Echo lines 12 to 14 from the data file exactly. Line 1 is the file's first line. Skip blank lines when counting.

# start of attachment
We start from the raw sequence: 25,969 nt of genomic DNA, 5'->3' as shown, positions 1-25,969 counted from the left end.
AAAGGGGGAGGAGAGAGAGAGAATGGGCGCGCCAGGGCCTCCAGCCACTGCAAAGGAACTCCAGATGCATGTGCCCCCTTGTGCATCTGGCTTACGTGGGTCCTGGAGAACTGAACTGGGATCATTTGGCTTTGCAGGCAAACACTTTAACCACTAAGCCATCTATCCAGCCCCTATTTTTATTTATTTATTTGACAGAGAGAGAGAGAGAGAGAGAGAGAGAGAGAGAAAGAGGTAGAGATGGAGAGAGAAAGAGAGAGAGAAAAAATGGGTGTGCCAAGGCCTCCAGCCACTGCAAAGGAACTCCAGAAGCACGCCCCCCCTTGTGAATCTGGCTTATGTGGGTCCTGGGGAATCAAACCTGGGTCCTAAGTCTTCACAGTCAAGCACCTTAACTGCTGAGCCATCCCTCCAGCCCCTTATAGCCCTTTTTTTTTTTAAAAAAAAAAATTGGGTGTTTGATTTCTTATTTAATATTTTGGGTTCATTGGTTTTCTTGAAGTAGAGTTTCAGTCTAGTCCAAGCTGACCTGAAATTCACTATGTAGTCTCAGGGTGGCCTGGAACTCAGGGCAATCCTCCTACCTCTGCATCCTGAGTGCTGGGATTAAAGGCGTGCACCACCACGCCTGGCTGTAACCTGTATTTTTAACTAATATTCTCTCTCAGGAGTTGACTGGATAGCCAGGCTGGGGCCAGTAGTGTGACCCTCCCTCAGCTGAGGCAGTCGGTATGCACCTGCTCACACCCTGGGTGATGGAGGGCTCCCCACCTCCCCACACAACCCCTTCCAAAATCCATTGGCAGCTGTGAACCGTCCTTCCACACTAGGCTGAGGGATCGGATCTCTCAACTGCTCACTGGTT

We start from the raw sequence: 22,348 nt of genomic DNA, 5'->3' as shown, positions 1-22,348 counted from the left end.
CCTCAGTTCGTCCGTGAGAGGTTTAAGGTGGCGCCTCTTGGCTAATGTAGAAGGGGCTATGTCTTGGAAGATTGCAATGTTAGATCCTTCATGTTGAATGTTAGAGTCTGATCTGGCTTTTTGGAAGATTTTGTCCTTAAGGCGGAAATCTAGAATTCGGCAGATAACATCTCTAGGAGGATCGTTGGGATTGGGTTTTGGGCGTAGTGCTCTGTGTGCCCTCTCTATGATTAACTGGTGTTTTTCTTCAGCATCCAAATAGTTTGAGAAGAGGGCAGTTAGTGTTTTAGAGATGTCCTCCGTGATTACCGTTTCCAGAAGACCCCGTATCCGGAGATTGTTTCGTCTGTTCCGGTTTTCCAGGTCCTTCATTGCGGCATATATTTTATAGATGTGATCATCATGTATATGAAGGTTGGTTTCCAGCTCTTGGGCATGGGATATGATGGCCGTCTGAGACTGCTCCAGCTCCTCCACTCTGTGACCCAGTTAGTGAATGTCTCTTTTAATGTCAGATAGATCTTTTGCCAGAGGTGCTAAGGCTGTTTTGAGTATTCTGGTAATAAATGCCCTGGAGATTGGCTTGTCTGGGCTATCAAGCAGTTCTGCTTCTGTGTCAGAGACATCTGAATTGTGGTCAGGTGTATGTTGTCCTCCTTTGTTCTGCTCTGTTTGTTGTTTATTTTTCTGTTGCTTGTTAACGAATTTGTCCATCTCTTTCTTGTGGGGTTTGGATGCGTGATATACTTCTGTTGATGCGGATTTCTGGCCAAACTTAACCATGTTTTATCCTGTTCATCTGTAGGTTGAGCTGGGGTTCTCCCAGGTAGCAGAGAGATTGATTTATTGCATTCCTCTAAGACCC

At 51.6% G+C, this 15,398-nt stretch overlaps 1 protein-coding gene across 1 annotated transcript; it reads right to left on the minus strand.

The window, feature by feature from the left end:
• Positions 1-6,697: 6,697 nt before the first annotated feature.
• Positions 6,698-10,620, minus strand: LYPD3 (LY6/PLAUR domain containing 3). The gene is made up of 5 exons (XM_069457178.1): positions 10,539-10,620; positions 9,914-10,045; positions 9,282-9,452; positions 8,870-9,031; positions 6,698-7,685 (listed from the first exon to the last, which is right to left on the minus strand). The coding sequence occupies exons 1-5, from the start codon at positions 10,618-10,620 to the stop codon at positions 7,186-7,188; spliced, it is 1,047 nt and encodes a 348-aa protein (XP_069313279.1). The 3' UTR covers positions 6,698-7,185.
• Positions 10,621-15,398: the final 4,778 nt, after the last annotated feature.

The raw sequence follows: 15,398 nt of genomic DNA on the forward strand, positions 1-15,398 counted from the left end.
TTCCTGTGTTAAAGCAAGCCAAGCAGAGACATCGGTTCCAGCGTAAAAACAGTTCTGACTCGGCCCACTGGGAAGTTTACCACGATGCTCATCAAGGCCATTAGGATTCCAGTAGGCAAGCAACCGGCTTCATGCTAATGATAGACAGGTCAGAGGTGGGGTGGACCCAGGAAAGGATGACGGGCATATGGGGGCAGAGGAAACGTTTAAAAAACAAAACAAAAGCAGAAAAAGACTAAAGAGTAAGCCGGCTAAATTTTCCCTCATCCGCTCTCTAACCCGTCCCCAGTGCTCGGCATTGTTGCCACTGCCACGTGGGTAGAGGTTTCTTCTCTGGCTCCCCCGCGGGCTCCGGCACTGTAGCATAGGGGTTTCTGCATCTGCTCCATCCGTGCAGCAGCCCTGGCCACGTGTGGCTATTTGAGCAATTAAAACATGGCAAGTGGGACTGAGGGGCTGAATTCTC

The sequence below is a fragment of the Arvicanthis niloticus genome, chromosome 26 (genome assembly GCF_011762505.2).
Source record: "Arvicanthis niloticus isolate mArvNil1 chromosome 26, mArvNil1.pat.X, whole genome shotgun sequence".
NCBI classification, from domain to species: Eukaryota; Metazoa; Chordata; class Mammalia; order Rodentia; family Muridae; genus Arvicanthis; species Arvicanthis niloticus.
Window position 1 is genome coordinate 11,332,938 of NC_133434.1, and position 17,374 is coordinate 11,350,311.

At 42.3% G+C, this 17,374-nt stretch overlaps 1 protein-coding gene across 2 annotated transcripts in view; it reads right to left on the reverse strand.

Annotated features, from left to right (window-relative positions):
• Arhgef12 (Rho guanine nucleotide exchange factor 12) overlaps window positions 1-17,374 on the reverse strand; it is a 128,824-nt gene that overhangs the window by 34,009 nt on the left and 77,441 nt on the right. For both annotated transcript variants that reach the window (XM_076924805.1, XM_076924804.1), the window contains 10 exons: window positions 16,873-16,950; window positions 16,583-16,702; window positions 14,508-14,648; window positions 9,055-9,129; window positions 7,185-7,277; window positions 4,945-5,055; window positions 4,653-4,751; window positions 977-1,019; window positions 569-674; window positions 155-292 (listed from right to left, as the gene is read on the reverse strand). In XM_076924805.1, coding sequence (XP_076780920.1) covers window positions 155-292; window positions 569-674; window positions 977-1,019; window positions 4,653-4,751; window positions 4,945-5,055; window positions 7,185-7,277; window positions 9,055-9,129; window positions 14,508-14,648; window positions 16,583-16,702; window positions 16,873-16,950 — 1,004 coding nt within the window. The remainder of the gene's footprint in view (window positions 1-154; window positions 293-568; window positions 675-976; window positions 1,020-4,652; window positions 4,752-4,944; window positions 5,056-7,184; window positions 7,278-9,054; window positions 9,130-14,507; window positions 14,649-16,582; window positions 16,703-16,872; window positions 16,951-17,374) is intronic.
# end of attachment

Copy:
The sequence below is a fragment of the Arvicanthis niloticus genome, chromosome 26 (genome assembly GCF_011762505.2).
Source record: "Arvicanthis niloticus isolate mArvNil1 chromosome 26, mArvNil1.pat.X, whole genome shotgun sequence".
NCBI classification, from domain to species: Eukaryota; Metazoa; Chordata; class Mammalia; order Rodentia; family Muridae; genus Arvicanthis; species Arvicanthis niloticus.